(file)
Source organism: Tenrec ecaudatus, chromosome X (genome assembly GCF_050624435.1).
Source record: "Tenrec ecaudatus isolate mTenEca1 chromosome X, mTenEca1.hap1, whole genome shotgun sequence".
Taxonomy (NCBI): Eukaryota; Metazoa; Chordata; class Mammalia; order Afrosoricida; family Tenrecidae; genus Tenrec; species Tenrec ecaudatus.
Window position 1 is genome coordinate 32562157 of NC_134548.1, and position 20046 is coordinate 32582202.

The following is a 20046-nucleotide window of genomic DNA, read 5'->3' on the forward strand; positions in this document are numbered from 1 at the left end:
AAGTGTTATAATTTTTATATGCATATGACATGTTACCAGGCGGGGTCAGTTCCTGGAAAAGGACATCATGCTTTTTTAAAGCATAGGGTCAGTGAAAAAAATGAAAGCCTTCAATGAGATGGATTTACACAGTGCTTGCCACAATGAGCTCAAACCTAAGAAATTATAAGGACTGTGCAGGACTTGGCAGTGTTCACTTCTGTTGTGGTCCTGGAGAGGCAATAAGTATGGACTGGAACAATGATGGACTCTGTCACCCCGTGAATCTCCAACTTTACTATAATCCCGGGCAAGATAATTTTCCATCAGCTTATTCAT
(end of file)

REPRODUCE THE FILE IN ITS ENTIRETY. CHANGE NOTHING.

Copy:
Source organism: Tenrec ecaudatus, chromosome X (genome assembly GCF_050624435.1).
Source record: "Tenrec ecaudatus isolate mTenEca1 chromosome X, mTenEca1.hap1, whole genome shotgun sequence".
Taxonomy (NCBI): Eukaryota; Metazoa; Chordata; class Mammalia; order Afrosoricida; family Tenrecidae; genus Tenrec; species Tenrec ecaudatus.
Window position 1 is genome coordinate 32562157 of NC_134548.1, and position 20046 is coordinate 32582202.

The following is a 20046-nucleotide window of genomic DNA, read 5'->3' on the forward strand; positions in this document are numbered from 1 at the left end:
AAGTGTTATAATTTTTATATGCATATGACATGTTACCAGGCGGGGTCAGTTCCTGGAAAAGGACATCATGCTTTTTTAAAGCATAGGGTCAGTGAAAAAAATGAAAGCCTTCAATGAGATGGATTTACACAGTGCTTGCCACAATGAGCTCAAACCTAAGAAATTATAAGGACTGTGCAGGACTTGGCAGTGTTCACTTCTGTTGTGGTCCTGGAGAGGCAATAAGTATGGACTGGAACAATGATGGACTCTGTCACCCCGTGAATCTCCAACTTTACTATAATCCCGGGCAAGATAATTTTCCATCAGCTTATTCAT